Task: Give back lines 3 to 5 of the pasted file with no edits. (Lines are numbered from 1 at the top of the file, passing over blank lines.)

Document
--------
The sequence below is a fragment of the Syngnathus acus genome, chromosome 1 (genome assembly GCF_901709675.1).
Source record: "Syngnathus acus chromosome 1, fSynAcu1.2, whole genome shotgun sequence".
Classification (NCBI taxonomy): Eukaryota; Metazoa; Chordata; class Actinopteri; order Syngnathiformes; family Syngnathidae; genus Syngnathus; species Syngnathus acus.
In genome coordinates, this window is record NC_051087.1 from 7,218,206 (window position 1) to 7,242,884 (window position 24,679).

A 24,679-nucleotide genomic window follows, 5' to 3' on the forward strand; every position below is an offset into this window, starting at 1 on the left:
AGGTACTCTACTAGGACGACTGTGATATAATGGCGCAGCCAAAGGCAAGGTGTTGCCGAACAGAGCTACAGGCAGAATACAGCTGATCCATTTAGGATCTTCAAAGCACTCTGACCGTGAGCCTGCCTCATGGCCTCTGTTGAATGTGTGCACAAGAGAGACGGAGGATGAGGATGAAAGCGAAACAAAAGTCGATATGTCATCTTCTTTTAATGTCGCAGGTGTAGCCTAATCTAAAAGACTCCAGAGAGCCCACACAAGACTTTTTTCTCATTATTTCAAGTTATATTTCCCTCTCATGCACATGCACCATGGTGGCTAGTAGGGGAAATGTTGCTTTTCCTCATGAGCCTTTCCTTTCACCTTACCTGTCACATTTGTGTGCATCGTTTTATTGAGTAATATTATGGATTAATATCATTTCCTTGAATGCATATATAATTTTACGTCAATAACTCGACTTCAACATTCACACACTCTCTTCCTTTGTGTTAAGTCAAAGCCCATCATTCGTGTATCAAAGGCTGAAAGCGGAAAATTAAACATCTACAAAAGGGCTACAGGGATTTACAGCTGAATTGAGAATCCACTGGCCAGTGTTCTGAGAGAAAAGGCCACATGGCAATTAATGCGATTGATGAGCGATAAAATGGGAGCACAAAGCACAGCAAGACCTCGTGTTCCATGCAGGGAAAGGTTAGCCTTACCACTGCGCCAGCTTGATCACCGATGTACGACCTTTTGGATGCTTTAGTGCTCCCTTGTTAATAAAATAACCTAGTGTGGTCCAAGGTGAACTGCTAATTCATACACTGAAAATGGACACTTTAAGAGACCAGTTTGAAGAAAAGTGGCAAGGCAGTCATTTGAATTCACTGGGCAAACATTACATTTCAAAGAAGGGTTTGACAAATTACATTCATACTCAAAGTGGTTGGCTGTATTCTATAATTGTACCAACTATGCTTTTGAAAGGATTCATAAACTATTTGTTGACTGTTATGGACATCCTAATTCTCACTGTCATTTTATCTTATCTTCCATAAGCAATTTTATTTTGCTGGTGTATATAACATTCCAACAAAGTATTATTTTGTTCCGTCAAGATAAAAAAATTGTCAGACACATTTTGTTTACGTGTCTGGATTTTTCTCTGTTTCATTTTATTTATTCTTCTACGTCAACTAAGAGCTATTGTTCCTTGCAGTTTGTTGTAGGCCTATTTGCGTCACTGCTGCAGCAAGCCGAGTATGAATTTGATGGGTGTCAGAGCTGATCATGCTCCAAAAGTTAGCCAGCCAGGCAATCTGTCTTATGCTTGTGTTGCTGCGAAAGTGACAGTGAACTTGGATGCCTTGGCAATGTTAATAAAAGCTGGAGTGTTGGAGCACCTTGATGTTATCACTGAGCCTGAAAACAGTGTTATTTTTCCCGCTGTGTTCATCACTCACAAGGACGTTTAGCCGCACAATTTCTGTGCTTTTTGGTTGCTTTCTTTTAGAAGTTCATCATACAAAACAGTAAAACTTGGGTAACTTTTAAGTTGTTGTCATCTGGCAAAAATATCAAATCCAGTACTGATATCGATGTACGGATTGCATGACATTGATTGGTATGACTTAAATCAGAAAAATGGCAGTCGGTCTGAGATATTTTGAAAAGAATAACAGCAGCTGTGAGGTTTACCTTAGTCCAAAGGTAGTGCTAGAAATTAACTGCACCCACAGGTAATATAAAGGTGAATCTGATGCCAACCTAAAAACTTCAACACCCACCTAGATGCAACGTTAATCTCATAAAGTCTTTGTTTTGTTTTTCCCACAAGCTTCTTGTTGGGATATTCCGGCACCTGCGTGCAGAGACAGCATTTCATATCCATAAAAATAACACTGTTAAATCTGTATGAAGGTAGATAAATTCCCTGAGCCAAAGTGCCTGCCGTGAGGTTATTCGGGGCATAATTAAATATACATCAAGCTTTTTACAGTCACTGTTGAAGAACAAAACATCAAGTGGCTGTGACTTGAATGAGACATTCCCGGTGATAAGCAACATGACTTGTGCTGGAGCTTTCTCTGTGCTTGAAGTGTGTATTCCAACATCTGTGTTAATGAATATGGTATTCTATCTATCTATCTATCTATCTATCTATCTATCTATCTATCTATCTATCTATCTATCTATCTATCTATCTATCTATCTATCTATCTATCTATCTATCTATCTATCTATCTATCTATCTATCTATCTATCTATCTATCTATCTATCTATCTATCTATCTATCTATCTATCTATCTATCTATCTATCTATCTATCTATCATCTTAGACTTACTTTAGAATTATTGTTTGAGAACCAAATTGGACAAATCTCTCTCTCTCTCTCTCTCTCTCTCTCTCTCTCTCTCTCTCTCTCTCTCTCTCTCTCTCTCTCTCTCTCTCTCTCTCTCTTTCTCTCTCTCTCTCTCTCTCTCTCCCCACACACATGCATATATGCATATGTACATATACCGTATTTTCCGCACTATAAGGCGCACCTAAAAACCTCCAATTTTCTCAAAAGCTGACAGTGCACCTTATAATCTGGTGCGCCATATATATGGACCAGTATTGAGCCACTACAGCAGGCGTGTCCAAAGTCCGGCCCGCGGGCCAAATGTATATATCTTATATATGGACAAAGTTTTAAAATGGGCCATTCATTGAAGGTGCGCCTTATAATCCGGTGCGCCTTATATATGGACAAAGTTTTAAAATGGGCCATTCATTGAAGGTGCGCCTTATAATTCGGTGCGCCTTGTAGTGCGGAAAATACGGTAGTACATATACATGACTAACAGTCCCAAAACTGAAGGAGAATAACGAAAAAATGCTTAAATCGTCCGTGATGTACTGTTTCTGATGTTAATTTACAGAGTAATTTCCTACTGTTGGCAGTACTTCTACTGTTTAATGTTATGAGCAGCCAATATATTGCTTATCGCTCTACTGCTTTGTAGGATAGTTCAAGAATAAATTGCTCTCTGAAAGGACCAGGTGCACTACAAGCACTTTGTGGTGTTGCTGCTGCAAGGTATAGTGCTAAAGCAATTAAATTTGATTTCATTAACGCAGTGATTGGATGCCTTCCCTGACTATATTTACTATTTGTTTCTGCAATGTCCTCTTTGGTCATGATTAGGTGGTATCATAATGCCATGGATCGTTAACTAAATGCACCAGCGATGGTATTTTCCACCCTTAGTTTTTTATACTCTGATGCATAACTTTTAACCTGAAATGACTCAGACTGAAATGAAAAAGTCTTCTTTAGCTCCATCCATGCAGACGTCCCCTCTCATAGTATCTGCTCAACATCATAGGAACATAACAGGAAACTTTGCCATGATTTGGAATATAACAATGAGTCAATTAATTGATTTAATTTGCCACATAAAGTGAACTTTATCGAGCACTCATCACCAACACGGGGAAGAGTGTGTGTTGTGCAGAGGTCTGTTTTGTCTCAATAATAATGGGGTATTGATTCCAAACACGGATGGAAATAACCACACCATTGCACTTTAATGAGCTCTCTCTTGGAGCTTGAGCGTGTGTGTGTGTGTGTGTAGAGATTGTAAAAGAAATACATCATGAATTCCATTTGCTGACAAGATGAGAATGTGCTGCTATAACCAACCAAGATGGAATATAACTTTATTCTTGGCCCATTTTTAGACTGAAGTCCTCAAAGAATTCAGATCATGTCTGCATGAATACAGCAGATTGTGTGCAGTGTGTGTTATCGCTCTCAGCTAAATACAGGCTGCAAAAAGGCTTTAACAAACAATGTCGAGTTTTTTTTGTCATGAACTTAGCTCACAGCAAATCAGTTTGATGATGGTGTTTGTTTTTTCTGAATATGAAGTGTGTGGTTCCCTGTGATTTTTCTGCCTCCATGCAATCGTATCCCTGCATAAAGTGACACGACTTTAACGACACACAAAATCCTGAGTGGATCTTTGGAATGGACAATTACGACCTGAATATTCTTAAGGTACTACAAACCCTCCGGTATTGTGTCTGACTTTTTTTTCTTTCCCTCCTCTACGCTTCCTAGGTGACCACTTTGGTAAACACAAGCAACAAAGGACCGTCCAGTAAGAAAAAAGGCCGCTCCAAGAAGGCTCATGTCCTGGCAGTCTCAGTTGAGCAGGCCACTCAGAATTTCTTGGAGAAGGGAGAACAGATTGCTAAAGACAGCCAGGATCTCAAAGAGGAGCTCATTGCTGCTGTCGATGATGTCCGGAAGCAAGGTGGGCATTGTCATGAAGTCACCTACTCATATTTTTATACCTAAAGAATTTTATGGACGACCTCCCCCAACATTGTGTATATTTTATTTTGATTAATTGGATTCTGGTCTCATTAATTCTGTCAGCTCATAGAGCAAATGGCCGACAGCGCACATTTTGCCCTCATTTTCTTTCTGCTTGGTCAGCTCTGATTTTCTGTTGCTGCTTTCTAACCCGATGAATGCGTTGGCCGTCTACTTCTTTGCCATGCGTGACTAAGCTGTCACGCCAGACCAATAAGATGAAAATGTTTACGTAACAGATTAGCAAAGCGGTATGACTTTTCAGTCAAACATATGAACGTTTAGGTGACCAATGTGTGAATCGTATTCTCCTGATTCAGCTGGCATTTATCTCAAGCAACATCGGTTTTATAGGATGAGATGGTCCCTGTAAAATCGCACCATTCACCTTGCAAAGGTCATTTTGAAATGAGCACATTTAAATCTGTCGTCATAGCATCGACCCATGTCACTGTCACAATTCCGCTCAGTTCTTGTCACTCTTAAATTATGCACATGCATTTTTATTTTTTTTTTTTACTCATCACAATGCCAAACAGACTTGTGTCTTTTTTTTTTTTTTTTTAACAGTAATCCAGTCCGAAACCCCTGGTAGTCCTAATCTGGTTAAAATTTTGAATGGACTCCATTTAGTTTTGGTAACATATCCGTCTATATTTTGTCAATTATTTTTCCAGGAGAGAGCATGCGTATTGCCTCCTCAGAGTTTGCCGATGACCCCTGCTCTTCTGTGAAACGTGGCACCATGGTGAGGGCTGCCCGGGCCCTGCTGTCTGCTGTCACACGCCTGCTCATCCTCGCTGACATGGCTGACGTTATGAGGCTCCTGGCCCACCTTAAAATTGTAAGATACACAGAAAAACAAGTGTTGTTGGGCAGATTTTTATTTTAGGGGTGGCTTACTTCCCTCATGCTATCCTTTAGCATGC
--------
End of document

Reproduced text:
Classification (NCBI taxonomy): Eukaryota; Metazoa; Chordata; class Actinopteri; order Syngnathiformes; family Syngnathidae; genus Syngnathus; species Syngnathus acus.
In genome coordinates, this window is record NC_051087.1 from 7,218,206 (window position 1) to 7,242,884 (window position 24,679).

A 24,679-nucleotide genomic window follows, 5' to 3' on the forward strand; every position below is an offset into this window, starting at 1 on the left: